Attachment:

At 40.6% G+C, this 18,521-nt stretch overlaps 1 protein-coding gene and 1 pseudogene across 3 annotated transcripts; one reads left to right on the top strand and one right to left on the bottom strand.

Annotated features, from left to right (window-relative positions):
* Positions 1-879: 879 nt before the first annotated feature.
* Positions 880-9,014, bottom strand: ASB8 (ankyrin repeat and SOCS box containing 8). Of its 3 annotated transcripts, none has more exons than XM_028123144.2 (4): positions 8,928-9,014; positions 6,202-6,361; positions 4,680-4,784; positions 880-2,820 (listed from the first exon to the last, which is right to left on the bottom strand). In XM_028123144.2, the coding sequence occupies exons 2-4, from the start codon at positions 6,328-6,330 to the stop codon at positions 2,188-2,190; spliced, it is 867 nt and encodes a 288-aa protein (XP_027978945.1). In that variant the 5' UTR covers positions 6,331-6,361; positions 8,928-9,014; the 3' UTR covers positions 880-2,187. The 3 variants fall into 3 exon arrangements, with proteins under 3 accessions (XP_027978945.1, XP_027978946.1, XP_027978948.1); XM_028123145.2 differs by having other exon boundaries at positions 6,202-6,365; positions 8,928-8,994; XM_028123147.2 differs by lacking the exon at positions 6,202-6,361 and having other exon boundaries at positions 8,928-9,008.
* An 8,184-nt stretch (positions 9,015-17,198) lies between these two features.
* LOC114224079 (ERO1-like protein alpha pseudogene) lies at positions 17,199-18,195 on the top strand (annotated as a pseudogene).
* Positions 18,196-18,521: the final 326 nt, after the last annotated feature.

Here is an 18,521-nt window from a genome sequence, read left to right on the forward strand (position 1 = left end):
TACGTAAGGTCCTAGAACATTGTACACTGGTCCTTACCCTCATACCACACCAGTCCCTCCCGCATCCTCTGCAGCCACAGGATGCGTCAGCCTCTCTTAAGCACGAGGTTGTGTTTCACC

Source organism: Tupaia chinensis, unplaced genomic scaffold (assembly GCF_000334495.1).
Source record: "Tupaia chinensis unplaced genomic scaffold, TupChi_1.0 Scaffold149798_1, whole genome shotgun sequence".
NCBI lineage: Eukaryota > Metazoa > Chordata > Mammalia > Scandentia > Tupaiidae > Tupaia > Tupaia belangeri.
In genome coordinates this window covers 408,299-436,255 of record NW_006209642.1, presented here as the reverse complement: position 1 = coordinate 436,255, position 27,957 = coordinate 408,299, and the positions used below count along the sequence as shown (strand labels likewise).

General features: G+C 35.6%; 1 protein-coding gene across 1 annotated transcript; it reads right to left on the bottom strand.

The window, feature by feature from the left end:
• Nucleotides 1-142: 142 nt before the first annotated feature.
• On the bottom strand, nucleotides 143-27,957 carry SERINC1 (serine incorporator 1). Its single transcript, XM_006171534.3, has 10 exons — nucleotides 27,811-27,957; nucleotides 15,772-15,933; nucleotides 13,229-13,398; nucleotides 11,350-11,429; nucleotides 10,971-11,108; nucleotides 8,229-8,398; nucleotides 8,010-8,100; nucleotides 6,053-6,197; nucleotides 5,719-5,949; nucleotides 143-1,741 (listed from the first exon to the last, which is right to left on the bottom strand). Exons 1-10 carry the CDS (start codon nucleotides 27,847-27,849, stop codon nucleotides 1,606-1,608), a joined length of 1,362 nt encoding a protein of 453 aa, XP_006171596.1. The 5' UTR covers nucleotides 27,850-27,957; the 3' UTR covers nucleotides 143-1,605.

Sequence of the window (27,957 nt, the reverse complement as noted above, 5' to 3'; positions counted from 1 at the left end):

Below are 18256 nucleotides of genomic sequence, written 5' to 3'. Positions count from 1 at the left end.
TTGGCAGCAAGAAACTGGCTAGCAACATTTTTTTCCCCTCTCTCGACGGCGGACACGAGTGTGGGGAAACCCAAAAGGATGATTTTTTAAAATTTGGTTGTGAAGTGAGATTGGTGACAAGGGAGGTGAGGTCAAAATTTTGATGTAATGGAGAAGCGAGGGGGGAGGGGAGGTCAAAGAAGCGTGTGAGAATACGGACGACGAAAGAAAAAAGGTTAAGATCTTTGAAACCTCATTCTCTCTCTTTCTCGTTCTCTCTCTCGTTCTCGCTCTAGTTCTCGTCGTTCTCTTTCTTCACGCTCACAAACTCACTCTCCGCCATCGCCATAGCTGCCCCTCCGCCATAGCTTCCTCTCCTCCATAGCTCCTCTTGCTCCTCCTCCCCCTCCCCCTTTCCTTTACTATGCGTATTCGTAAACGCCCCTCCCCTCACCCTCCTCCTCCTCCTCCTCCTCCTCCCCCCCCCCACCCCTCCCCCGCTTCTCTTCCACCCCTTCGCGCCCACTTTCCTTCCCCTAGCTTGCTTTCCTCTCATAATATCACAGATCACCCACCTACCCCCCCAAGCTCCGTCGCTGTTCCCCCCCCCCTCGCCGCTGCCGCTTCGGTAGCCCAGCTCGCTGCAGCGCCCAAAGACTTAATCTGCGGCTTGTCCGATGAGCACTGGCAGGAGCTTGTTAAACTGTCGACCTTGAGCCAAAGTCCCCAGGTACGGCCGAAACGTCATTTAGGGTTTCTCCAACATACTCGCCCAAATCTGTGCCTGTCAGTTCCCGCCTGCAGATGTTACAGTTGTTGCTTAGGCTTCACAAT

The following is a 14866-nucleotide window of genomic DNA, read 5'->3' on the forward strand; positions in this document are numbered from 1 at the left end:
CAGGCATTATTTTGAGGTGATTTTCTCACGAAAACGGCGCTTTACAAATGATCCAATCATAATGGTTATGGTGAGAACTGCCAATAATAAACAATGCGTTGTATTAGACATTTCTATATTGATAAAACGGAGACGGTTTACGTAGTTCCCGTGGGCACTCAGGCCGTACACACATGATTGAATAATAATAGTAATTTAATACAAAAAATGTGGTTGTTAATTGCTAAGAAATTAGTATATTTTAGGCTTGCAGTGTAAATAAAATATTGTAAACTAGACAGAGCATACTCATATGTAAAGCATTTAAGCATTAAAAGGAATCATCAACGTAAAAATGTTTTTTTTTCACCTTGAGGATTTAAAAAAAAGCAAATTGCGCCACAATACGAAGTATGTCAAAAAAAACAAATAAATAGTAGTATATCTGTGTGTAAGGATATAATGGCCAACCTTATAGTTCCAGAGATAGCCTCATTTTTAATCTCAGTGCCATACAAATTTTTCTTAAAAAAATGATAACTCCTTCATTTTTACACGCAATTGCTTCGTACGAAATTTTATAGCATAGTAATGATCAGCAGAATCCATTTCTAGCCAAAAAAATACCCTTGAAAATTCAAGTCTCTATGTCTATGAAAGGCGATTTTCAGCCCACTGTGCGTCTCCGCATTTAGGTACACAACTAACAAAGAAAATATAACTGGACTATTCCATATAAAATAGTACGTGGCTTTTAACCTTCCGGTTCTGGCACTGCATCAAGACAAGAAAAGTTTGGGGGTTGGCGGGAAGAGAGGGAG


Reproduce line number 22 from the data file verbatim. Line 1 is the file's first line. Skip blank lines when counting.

CAGGCATTATTTTGAGGTGATTTTCTCACGAAAACGGCGCTTTACAAATGATCCAATCATAATGGTTATGGTGAGAACTGCCAATAATAAACAATGCGTTGTATTAGACATTTCTATATTGATAAAACGGAGACGGTTTACGTAGTTCCCGTGGGCACTCAGGCCGTACACACATGATTGAATAATAATAGTAATTTAATACAAAAAATGTGGTTGTTAATTGCTAAGAAATTAGTATATTTTAGGCTTGCAGTGTAAATAAAATATTGTAAACTAGACAGAGCATACTCATATGTAAAGCATTTAAGCATTAAAAGGAATCATCAACGTAAAAATGTTTTTTTTTCACCTTGAGGATTTAAAAAAAAGCAAATTGCGCCACAATACGAAGTATGTCAAAAAAAACAAATAAATAGTAGTATATCTGTGTGTAAGGATATAATGGCCAACCTTATAGTTCCAGAGATAGCCTCATTTTTAATCTCAGTGCCATACAAATTTTTCTTAAAAAAATGATAACTCCTTCATTTTTACACGCAATTGCTTCGTACGAAATTTTATAGCATAGTAATGATCAGCAGAATCCATTTCTAGCCAAAAAAATACCCTTGAAAATTCAAGTCTCTATGTCTATGAAAGGCGATTTTCAGCCCACTGTGCGTCTCCGCATTTAGGTACACAACTAACAAAGAAAATATAACTGGACTATTCCATATAAAATAGTACGTGGCTTTTAACCTTCCGGTTCTGGCACTGCATCAAGACAAGAAAAGTTTGGGGGTTGGCGGGAAGAGAGGGAG